Liviu's Reviews > The Father Of Locks

The Father Of Locks by Andrew Killeen
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Jul 23, 2014

it was amazing
bookshelves: 2009_release_read, mainstream, read_2009, t_notable_books_2009
Read in August, 2009

This is a gem of a book - a must for any lover of Arabian Nights as myself, written in its style as stories within stories and taking place where else but in the Baghdad of Harun Al Rashid, but with a modern sensibility that fits the story perfectly.

While the plot despite its side-complications is fairly predictable, that is not the main attraction but the atmosphere, the stories themselves and of course the characters.

Most notably the title one, Abu Nuwas aka "Father of Locks" so named for his hairstyle, famous poet, lover of boys and wine and luckily living in a time and a place that allowed the indulgent consummation of both at least as long as it was not too scandalous. A somewhat reluctant agent of the famous Wazir Jafar of Arabian Nights fame and sort of court poet to Harun, Abu Nuwas' first meeting with the Caliph is just hysterical, though it almost turned tragic and as recounted later represents a perfect sample of how the book goes.


The narrator and other main character is a young Irish youngster who sold by his father to Al Andalus traders for wine, becomes a sort of surrogate child to them, but later when their ship comes back to the Mediterranean and is boarded by Christian pirates and he is captured and cruelly raped by the captain, barely manages to escape swimming after killing his rapist at night only to be sold in slavery on the North African coast; luckily his passion for learning and ability to spin tales gets him bought by a kindly master Hermes with ambitions of training promising young boys to be sold at higher mark-up as entertainers and such later...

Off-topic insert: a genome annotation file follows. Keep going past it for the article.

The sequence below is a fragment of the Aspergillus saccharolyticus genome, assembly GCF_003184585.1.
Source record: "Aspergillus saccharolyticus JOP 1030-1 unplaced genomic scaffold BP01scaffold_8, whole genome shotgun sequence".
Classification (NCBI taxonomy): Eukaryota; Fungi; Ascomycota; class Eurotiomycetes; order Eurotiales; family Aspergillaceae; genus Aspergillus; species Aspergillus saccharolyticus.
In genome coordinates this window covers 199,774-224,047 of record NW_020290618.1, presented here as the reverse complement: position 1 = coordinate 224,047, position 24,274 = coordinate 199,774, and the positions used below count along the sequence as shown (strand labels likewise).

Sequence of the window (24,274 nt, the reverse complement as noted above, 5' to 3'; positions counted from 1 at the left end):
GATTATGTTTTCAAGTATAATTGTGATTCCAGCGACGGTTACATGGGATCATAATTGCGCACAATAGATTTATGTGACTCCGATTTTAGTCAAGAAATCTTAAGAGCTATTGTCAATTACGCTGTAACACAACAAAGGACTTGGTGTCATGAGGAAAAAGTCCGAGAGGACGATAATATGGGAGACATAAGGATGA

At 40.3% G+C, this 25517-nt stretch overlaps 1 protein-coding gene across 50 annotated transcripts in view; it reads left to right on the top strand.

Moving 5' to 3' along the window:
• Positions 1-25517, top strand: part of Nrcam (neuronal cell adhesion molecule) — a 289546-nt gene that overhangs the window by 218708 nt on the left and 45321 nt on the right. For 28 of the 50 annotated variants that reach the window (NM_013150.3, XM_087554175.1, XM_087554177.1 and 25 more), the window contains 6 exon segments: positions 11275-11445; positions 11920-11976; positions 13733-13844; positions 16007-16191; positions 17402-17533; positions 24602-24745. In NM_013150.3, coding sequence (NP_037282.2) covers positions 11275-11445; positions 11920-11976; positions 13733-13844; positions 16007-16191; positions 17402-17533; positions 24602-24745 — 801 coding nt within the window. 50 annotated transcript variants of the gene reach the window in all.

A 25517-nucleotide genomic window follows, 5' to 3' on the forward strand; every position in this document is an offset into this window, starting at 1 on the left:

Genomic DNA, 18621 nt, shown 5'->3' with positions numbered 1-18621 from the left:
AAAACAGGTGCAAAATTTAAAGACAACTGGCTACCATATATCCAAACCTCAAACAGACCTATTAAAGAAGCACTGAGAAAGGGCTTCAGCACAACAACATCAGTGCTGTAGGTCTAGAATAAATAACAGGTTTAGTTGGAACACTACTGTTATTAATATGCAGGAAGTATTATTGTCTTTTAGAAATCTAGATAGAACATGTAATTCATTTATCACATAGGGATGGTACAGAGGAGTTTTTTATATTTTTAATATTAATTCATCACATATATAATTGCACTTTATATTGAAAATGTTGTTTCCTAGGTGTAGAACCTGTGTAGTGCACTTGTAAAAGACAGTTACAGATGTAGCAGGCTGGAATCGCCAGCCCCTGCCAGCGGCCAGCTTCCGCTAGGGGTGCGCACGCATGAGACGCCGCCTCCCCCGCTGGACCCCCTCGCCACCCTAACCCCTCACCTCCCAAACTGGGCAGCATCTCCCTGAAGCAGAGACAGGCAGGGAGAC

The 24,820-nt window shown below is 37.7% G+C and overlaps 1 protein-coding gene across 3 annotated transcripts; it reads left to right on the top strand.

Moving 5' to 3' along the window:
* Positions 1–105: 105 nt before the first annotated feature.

Things turn otherwise and the young Ismail al-Rawia (The Teller of Tales) as he calls himself finally makes its way through the Caliphate to the legendary Baghdad where his most fond wish is to read some ancient Greek scrolls...

By (mis) chance he comes to the attention of Jafar and only his quick wit and poetry quoting saves young Ismail from mutilation for theft, but Jafar likes the boy's quick wit and in typical Arabian Nights fortune reversal he is sent to Abu Nuwas as his apprentice and to help him investigate a demon-like apparition in Baghdad.

And of course Abu Nuwas is in trouble with creditors as usual, while his tongue cannot help but make things worse so it's up to Isamil to save the day from the beginning...

And Baghdad is in ferment too since famous visitors, namely an embassy from the far off Franks of Chrlemagne is coming and Harun al-Rashid or more precisely his ministers would like good relations with the upstart Frankish King since his immediate neighbors and rivals happen to be the Caliphate's two big western thorns, the Cordoba emirate where the former Ummayad dynasty - overthrown just a generation ago by Harun's grandfather - still rules and the Eastern Roman (Byzantine) Empire

Just superb, a book to enjoy and immerse in and hopefully one of more to come featuring the two heroes...
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Comments (showing 1-2 of 2) (2 new)

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message 1: by Shane (new)

Shane Hey Liviu,Father of Locks looks pretty cool.You start it yet?


Liviu has not arrived yet - expect it by Thursday latest, will go top of the pile; now reading Her Fearful Symmetry which arrived today unexpectedly and it is just great


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